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Grief and Loss

Worried Friend (Friend) 03 Oct '16

Each month we feature a Common Advice Blog piece. The Common Ground Panel of professionals answer one of your questions on how to support a young person dealing with difficult situations in their lives or a young person experiencing a mental illness. This month we talk about supporting a friend through the grief of losing a loved one.


"Hi, I am a 15-year- old that lives in Rangiora. One of my best friends has always been really close with her nana, but her nana just passed away over the weekend. I knew her nana but not really well. She’s really upset, and I don’t know how to help her because I’ve never lost someone close to me. I don’t know what to say to make it better, or even just how to help her. What should I say?"

Common Ground Panel Responses

Dr Ainsleigh Cribb-Su’a

Dr Ainsleigh Cribb-Su’a says:

Sorry to hear that your friend has lost her Nana whom she was very close too. It is never easy to lose someone important to you in your life. I’m glad for her that she has such a caring friend in you, willing and wanting to support. It is important to understand that people experience grief differently and there is no “correct” way to grieve.

There is no one way that a young person experiences grief and they can sometimes react strongly. Expressing emotion is a healthy and normal reaction to grief and loss. To the person experiencing the grief, it does not feel natural or normal because it can be difficult to control emotions, thoughts and physical feelings associated with the death. Your friend may feel at times, out of control and may become overwhelmed or frightened. As a support person for your best friend, it is really important that you keep yourself emotionally strong during this time. Sometimes in the midst of grief people can behave or say things that are out of character. It is important that if this happens with your friend,that you understand that heightened distress and emotion can alter a person’s ability to think straight.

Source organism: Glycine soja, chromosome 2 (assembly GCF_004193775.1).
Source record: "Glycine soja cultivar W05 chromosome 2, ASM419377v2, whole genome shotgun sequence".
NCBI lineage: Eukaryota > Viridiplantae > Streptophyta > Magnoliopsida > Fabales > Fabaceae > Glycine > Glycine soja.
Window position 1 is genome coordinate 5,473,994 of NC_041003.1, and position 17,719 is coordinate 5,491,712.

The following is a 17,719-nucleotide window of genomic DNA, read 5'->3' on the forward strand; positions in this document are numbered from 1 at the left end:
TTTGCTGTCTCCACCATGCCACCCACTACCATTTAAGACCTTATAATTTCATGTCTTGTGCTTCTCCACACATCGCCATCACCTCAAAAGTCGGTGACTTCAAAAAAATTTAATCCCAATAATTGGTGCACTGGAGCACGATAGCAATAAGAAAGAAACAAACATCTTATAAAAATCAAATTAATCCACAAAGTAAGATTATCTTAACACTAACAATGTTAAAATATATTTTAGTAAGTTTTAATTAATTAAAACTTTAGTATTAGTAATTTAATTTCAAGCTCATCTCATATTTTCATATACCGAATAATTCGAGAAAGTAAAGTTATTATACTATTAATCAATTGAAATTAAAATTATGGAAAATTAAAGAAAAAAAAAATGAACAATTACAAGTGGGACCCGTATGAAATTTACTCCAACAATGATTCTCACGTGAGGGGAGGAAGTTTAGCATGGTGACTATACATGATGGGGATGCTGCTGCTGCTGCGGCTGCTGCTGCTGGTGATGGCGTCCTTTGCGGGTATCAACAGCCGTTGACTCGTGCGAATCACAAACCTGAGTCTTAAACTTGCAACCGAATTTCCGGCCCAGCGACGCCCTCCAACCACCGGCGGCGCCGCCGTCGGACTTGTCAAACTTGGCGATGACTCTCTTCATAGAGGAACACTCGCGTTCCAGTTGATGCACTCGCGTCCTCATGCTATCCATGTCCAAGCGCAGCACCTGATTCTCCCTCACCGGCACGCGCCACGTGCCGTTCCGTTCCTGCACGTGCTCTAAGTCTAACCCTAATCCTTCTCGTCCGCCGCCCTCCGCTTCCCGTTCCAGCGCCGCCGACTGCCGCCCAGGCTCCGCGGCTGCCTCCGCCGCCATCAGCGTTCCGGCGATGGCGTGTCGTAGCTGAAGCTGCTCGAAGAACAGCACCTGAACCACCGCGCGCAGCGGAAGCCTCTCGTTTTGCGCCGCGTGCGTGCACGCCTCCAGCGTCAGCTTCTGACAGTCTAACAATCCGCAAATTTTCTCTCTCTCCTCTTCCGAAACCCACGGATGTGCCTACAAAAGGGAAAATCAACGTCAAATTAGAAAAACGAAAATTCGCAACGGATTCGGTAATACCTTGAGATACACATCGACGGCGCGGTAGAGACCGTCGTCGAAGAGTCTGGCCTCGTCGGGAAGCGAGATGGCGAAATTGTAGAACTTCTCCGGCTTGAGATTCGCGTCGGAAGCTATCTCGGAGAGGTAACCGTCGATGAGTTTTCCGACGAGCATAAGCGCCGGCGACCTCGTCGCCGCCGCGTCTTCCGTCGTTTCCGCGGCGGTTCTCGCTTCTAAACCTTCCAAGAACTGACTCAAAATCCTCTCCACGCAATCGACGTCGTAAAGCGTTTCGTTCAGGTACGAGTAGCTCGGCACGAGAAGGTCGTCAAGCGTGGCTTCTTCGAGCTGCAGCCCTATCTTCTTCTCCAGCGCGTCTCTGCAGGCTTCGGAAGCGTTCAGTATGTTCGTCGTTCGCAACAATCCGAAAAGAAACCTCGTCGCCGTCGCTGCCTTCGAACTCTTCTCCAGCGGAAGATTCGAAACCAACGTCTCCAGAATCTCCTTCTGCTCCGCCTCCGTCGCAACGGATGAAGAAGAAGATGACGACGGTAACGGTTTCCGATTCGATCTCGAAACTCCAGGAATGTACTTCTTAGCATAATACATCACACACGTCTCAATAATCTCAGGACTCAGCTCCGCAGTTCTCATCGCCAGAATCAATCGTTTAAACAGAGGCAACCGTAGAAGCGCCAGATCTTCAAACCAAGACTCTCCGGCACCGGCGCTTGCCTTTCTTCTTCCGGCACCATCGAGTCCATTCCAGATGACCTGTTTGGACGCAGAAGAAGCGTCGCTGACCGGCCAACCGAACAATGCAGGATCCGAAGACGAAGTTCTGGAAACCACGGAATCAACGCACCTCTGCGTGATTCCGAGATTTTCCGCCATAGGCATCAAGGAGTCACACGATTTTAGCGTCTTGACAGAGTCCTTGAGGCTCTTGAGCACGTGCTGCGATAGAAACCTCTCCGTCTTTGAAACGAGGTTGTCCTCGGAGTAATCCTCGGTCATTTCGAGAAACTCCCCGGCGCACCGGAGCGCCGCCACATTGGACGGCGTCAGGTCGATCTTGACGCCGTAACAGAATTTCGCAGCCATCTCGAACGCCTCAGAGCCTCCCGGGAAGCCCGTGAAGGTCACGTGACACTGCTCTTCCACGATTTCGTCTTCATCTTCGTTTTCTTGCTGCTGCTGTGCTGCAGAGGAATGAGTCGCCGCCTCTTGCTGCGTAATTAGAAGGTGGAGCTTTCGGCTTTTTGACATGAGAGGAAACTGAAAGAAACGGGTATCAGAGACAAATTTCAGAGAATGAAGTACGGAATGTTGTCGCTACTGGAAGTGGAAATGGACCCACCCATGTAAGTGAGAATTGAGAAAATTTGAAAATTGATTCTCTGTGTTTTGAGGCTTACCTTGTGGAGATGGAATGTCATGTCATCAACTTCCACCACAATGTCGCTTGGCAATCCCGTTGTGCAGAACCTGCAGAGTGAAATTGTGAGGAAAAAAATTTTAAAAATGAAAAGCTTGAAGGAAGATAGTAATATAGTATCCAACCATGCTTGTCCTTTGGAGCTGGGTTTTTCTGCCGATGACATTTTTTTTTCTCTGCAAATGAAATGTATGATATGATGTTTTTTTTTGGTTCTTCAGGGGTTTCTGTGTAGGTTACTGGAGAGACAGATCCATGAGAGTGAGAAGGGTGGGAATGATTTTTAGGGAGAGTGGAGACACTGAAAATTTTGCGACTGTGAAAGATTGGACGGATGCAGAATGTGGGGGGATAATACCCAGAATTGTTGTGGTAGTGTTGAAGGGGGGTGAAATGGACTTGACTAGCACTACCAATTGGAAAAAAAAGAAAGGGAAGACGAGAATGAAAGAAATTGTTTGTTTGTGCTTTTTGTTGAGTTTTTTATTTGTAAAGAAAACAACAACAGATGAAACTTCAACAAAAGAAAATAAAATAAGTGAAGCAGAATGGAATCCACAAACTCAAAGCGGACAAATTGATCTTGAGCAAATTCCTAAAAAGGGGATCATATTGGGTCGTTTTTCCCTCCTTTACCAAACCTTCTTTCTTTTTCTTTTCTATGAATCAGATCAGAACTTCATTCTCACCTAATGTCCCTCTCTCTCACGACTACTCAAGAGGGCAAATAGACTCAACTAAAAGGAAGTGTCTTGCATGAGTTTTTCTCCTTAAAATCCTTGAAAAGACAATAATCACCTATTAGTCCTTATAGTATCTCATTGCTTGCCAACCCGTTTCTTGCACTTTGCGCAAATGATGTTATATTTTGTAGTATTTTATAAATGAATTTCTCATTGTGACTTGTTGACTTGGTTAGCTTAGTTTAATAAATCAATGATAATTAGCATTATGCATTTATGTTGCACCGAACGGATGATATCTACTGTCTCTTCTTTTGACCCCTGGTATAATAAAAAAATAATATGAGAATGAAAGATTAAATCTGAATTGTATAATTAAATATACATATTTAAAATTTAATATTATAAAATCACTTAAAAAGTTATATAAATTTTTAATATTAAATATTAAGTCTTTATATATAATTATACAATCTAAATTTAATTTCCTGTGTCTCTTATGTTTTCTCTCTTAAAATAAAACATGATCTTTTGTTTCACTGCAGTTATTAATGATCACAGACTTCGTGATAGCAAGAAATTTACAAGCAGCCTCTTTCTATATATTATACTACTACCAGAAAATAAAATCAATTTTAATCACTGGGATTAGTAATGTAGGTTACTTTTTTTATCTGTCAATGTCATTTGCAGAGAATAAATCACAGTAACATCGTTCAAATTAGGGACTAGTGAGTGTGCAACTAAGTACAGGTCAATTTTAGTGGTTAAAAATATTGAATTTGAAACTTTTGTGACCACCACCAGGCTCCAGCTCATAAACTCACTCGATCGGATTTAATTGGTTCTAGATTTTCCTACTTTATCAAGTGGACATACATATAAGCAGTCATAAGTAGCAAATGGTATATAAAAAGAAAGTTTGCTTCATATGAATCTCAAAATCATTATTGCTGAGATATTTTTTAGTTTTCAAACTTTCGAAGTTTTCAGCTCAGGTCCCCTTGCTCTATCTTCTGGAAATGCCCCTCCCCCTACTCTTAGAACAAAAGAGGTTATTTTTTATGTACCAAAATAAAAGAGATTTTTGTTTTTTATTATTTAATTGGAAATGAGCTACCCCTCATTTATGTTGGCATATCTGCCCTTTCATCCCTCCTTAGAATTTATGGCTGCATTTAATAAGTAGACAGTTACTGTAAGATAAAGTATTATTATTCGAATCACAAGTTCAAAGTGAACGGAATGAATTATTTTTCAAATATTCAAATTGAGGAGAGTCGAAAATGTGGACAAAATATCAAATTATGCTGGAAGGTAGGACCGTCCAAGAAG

Try not to be afraid of asking your friend to tell you about her Nana. Yes, she may get upset. Perhaps you could ask your friend if there are some ways that you could help her to honour her Nana’s memory. For example, making a slideshow of Nana’s life; doing something creative such as writing a song; making something that represents Nana’s life; writing a journal of the many stories. Remembering and consciously processing the loss of a loved one is an important part of grieving, even if it leads to strong emotions and some distress at the time. Generally, over time the pain of the grief lessens as the new reality of life without the physical presence of the loved one continues. Grief never ends but it does change in character and intensity.


Renee from Youthline says:

I am warmed by your thoughtfulness and desire to help, and make things better for your friend.

Even though you haven’t lost someone before, you have noticed how upset your friend is from her loss, and you want to be there for her.

We don’t have to have been through something to show that we care. In fact, sometimes people don’t want to hear about your experience, they just want to know that you’re there.

It reminds me of that saying, which you may have heard before “People don't care how much you know until they know how much you care.” So be encouraged - Caring in itself, can be enough.